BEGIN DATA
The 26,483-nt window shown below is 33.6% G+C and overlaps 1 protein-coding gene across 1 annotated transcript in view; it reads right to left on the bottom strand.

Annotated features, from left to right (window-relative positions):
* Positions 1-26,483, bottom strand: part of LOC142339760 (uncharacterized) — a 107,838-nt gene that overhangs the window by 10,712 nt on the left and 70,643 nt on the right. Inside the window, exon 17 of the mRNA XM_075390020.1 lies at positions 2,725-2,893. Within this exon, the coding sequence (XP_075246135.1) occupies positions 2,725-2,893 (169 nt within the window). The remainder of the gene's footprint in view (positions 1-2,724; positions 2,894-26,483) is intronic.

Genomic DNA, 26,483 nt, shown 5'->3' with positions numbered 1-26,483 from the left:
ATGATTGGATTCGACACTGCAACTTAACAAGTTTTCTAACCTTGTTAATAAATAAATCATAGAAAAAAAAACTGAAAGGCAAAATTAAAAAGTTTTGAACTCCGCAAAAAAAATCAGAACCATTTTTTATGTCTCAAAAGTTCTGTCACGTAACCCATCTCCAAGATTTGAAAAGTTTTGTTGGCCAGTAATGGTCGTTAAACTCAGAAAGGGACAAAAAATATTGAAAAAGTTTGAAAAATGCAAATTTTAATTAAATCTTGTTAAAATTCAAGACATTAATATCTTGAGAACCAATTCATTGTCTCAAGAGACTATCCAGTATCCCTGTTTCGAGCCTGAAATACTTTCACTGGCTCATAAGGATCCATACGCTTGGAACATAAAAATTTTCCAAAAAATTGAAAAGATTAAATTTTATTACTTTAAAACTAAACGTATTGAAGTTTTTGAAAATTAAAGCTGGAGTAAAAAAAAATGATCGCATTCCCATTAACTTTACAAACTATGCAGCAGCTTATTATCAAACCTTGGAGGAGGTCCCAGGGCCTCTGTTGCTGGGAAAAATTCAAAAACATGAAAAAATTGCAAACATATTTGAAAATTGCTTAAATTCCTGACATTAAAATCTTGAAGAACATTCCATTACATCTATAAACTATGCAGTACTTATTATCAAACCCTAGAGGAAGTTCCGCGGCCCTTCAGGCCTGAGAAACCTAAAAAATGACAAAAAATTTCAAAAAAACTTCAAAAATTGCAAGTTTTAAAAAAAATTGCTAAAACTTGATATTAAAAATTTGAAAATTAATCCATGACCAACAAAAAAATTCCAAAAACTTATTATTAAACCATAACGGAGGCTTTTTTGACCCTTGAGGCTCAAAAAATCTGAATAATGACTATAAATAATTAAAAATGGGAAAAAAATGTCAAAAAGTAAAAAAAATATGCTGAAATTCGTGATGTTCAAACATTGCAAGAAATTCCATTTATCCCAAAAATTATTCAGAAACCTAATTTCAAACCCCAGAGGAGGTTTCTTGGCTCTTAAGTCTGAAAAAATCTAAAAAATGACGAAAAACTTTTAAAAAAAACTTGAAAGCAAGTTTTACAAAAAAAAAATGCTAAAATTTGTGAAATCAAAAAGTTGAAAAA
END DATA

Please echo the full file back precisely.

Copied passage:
The 26,483-nt window shown below is 33.6% G+C and overlaps 1 protein-coding gene across 1 annotated transcript in view; it reads right to left on the bottom strand.

Annotated features, from left to right (window-relative positions):
* Positions 1-26,483, bottom strand: part of LOC142339760 (uncharacterized) — a 107,838-nt gene that overhangs the window by 10,712 nt on the left and 70,643 nt on the right. Inside the window, exon 17 of the mRNA XM_075390020.1 lies at positions 2,725-2,893. Within this exon, the coding sequence (XP_075246135.1) occupies positions 2,725-2,893 (169 nt within the window). The remainder of the gene's footprint in view (positions 1-2,724; positions 2,894-26,483) is intronic.

Genomic DNA, 26,483 nt, shown 5'->3' with positions numbered 1-26,483 from the left:
ATGATTGGATTCGACACTGCAACTTAACAAGTTTTCTAACCTTGTTAATAAATAAATCATAGAAAAAAAAACTGAAAGGCAAAATTAAAAAGTTTTGAACTCCGCAAAAAAAATCAGAACCATTTTTTATGTCTCAAAAGTTCTGTCACGTAACCCATCTCCAAGATTTGAAAAGTTTTGTTGGCCAGTAATGGTCGTTAAACTCAGAAAGGGACAAAAAATATTGAAAAAGTTTGAAAAATGCAAATTTTAATTAAATCTTGTTAAAATTCAAGACATTAATATCTTGAGAACCAATTCATTGTCTCAAGAGACTATCCAGTATCCCTGTTTCGAGCCTGAAATACTTTCACTGGCTCATAAGGATCCATACGCTTGGAACATAAAAATTTTCCAAAAAATTGAAAAGATTAAATTTTATTACTTTAAAACTAAACGTATTGAAGTTTTTGAAAATTAAAGCTGGAGTAAAAAAAAATGATCGCATTCCCATTAACTTTACAAACTATGCAGCAGCTTATTATCAAACCTTGGAGGAGGTCCCAGGGCCTCTGTTGCTGGGAAAAATTCAAAAACATGAAAAAATTGCAAACATATTTGAAAATTGCTTAAATTCCTGACATTAAAATCTTGAAGAACATTCCATTACATCTATAAACTATGCAGTACTTATTATCAAACCCTAGAGGAAGTTCCGCGGCCCTTCAGGCCTGAGAAACCTAAAAAATGACAAAAAATTTCAAAAAAACTTCAAAAATTGCAAGTTTTAAAAAAAATTGCTAAAACTTGATATTAAAAATTTGAAAATTAATCCATGACCAACAAAAAAATTCCAAAAACTTATTATTAAACCATAACGGAGGCTTTTTTGACCCTTGAGGCTCAAAAAATCTGAATAATGACTATAAATAATTAAAAATGGGAAAAAAATGTCAAAAAGTAAAAAAAATATGCTGAAATTCGTGATGTTCAAACATTGCAAGAAATTCCATTTATCCCAAAAATTATTCAGAAACCTAATTTCAAACCCCAGAGGAGGTTTCTTGGCTCTTAAGTCTGAAAAAATCTAAAAAATGACGAAAAACTTTTAAAAAAAACTTGAAAGCAAGTTTTACAAAAAAAAAATGCTAAAATTTGTGAAATCAAAAAGTTGAAAAA